RTÉ Soccer analyst Lisa Fallon believes the FAI must show their faith in Republic of Ireland boss Stephen Kenny after "capturing the hearts and minds of the nation" in recent months with the upsurge in performances of the team.
Ireland finished third in their World Cup qualifying group following two 3-0 away victories and draws with Serbia and Portugal.
It's a big turnaround from a hugely disappointing start under Kenny as fortune did not favour the Irish boss early in his tenure.
Kenny has led the Boys in Green to four consecutive clean sheets for the first time in a decade, while the 20 goals scored in the calendar year are more than the three previous years combined.
The former Dundalk boss has blooded a host of young players, as well as overseeing some of the best performances in a Ireland shirt from the likes of Jeff Hendrick, Callum Robinson and Matt Doherty.
The Irish supporters in Luxembourg made their feelings known last night as they continually sang the manager's name, while sell-out crowds against Qatar and Portugal also showed the backing for 50-year-old.
Fallon sees no reason why the FAI would not invest in Kenny, given the change in mood he has brought away within the sport in the country.
The association remain in a difficult place financially, but the Galway United coach has stressed there is a different type of wealth within Abbotstown which previously was not there.
She told RTÉ Sport: "Stephen Kenny acknowledged that Ireland are not getting carried away with a tiny bit of success. At the moment it's low-level success.
"We want to see that success and progression continue. It looks like there is an appetite for hard work and doing what needs to be done to get to where we can be. The target isn't where we used to be, the bar is being set a little bit higher for football in Ireland.
"That is what excites me most. Stephen Kenny has shown he is the certainly the man bringing progress to the team on the pitch and it'll be up to other people to deliver that off the pitch. For me, we've seen enough progress.
"This team has captured the hearts and minds of the Irish nation and that is something we haven't seen for a very long time. You have to pay attention when people buy in and that is the best currency the FAI and Stephen Kenny could have right now."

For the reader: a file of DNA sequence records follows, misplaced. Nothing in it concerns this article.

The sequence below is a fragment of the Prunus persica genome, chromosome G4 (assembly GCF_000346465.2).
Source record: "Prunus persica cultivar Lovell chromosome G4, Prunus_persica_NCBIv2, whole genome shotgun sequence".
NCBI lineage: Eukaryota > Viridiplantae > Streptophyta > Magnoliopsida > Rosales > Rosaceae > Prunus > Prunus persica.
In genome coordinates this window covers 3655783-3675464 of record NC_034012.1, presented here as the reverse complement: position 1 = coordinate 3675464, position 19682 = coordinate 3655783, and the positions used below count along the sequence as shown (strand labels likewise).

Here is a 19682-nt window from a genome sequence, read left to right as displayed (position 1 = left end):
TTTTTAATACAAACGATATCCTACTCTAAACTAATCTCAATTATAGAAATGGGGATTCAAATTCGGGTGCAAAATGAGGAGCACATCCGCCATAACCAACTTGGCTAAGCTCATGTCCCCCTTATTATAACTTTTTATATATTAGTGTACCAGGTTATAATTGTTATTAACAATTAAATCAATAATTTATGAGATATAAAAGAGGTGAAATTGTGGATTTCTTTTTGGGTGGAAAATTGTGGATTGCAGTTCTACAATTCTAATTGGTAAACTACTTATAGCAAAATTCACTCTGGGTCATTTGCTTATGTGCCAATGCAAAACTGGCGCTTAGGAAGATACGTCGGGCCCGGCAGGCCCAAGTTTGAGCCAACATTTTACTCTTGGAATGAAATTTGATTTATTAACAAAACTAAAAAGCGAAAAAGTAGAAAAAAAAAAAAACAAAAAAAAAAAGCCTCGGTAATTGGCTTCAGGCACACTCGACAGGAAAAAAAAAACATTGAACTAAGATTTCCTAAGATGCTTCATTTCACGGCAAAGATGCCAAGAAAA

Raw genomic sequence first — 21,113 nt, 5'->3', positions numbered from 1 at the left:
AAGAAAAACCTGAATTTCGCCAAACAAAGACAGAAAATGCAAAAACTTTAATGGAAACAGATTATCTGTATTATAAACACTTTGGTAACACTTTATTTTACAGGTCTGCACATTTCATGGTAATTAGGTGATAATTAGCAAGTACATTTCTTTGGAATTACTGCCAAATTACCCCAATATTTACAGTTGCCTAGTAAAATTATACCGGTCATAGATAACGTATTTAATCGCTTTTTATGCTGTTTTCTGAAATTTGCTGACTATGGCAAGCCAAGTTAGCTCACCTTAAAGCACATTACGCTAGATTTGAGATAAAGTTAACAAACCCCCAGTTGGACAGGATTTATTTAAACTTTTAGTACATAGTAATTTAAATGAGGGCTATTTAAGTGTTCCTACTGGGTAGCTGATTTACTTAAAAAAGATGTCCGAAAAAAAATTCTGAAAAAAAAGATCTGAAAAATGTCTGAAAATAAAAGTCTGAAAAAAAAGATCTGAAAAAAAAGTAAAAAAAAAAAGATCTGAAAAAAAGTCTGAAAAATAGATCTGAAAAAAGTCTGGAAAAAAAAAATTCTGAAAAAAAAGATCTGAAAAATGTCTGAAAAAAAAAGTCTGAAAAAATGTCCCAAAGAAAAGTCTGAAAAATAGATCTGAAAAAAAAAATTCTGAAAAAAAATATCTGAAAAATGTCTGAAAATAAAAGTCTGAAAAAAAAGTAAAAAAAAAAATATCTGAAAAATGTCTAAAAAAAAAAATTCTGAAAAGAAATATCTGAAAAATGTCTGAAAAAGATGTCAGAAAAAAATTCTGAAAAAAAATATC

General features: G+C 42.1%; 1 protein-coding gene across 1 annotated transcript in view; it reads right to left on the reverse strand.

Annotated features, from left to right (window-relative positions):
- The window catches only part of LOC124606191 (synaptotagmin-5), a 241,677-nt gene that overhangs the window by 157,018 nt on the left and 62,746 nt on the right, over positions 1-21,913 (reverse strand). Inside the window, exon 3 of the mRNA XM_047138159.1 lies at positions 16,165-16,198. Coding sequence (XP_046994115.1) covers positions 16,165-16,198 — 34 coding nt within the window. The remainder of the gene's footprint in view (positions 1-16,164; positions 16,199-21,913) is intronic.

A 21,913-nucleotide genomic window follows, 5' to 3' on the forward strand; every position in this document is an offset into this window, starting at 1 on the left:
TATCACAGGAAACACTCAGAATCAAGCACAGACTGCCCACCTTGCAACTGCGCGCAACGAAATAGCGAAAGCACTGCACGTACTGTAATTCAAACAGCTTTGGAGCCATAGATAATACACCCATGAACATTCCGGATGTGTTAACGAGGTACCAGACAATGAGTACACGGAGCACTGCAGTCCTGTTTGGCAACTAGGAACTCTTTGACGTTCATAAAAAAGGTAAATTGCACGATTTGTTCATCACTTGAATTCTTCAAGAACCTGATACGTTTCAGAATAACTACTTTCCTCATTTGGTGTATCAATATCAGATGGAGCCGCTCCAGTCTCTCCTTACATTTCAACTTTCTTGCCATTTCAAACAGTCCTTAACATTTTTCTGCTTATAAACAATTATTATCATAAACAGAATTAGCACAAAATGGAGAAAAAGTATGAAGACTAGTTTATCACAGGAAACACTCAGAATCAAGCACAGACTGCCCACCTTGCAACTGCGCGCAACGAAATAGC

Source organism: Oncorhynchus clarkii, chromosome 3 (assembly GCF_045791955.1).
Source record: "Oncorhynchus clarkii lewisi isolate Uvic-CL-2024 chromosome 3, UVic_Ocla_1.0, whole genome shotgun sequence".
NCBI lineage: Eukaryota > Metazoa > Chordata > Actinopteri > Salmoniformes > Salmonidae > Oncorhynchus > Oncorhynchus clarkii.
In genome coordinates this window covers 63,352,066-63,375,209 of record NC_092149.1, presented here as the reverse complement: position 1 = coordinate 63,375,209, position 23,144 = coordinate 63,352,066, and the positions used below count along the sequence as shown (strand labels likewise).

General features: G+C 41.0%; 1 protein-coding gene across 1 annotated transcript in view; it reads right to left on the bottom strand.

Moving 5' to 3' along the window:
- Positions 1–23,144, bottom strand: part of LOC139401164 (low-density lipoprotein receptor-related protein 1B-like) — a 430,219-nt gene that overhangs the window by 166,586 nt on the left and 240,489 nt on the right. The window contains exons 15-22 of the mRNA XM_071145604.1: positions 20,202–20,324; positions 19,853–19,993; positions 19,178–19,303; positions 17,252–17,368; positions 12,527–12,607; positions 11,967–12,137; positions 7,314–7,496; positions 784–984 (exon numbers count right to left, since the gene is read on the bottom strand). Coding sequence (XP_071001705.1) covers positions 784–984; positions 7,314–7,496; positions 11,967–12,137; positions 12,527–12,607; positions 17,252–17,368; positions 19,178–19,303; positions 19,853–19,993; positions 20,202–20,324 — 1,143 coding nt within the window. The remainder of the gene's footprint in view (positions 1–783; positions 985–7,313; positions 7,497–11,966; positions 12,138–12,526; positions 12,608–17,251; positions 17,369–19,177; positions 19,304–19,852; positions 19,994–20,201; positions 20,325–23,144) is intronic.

Ireland struggled in periods of the game last night – particularly at the start of the second half – but the opening goal and the introduction of Jason Knight had a transformative effect.
The manner in which Ireland took their concluding goals was unlike many previous efforts for the Irish team under former managers as Chiedozie Ogbene and Callum Robinson finished clinical and precise Irish attacks through clever passing football.
Fallon recalled: "It was an emotional rollercoaster of a game. That Gavin Bazunu save was something to behold. You need moments like that.
"If you look at the team and the subs that came on, they contributed to, as Stephen said, wasn't a perfect performance, but it was a perfect result.
"A clean sheet with three great goals. One was in our traditional set-piece format, the other two with two really well orchestrated goals. There is so much to enjoy about how Ireland are playing. It did take time for the team to find a way to win. That is what is different about this team. They're now capable of finding ways to win.
"They have different ways of doing it in the locker. That is what is exciting and what ultimately is going to make Ireland become an even more difficult opponent for teams as we go forward."
Fellow analyst Liam Brady reiterated his belief last night that FAI chief executive Jonathan Hill and their board should bide their time and allow some Nations League games to conclude before deciding on who is the right manager to lead Ireland in the Euro 2024 qualification process.
Ireland have traditionally paid out huge salaries to managers with mixed results and, as Brady stressed, mistakes have been made by the FAI which have had financial repercussions.
The "new FAI" have laid out a plan where they want to increase time and money spent at youth level, develop the League of Ireland and overall have a longer-term vision.
The manner in which Kenny has led the upsurge, his popularity within all of those bases, and a shared "humility" with his employers are more positives according to the former London City Lionesses boss.
She concluded: "I think what you wanted to see really was progress under Stephen.
"There is nobody denying the Irish team and the FAI were at a real low point. What we have seen is progress on the pitch but also in the FAI as well in terms of restructuring.
"They've launched a new strategic plan. There is a different tone to the FAI in how they are doing their business.
"It looks like there is an acknowledgement of where they were. There is a humility about the organisation that I don't remember seeing in a very, very long time. That is positive to see."